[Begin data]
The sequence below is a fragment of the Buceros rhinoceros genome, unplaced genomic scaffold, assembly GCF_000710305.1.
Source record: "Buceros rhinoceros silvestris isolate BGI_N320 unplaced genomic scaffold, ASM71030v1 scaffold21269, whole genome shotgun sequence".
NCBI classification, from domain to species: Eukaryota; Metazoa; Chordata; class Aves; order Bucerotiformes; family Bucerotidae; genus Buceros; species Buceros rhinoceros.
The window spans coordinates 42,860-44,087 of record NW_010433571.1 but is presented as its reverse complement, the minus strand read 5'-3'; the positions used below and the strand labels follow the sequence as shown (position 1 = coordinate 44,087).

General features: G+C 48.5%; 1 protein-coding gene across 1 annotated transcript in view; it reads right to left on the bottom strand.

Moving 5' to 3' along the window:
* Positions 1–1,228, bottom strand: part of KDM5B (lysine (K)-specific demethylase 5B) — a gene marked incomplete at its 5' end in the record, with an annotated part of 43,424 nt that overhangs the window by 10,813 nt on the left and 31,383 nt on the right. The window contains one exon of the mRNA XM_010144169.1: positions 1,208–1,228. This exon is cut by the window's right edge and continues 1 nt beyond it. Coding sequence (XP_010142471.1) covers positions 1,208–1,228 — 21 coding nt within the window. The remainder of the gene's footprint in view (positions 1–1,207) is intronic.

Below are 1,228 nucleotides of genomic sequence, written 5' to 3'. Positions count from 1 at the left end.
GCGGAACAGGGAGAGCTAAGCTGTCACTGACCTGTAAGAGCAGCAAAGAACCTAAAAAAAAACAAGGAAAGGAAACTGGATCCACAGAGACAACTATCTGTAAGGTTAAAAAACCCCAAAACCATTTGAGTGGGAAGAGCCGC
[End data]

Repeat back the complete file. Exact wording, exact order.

The sequence below is a fragment of the Buceros rhinoceros genome, unplaced genomic scaffold, assembly GCF_000710305.1.
Source record: "Buceros rhinoceros silvestris isolate BGI_N320 unplaced genomic scaffold, ASM71030v1 scaffold21269, whole genome shotgun sequence".
NCBI classification, from domain to species: Eukaryota; Metazoa; Chordata; class Aves; order Bucerotiformes; family Bucerotidae; genus Buceros; species Buceros rhinoceros.
The window spans coordinates 42,860-44,087 of record NW_010433571.1 but is presented as its reverse complement, the minus strand read 5'-3'; the positions used below and the strand labels follow the sequence as shown (position 1 = coordinate 44,087).

General features: G+C 48.5%; 1 protein-coding gene across 1 annotated transcript in view; it reads right to left on the bottom strand.

Moving 5' to 3' along the window:
* Positions 1–1,228, bottom strand: part of KDM5B (lysine (K)-specific demethylase 5B) — a gene marked incomplete at its 5' end in the record, with an annotated part of 43,424 nt that overhangs the window by 10,813 nt on the left and 31,383 nt on the right. The window contains one exon of the mRNA XM_010144169.1: positions 1,208–1,228. This exon is cut by the window's right edge and continues 1 nt beyond it. Coding sequence (XP_010142471.1) covers positions 1,208–1,228 — 21 coding nt within the window. The remainder of the gene's footprint in view (positions 1–1,207) is intronic.

Below are 1,228 nucleotides of genomic sequence, written 5' to 3'. Positions count from 1 at the left end.
GCGGAACAGGGAGAGCTAAGCTGTCACTGACCTGTAAGAGCAGCAAAGAACCTAAAAAAAAACAAGGAAAGGAAACTGGATCCACAGAGACAACTATCTGTAAGGTTAAAAAACCCCAAAACCATTTGAGTGGGAAGAGCCGC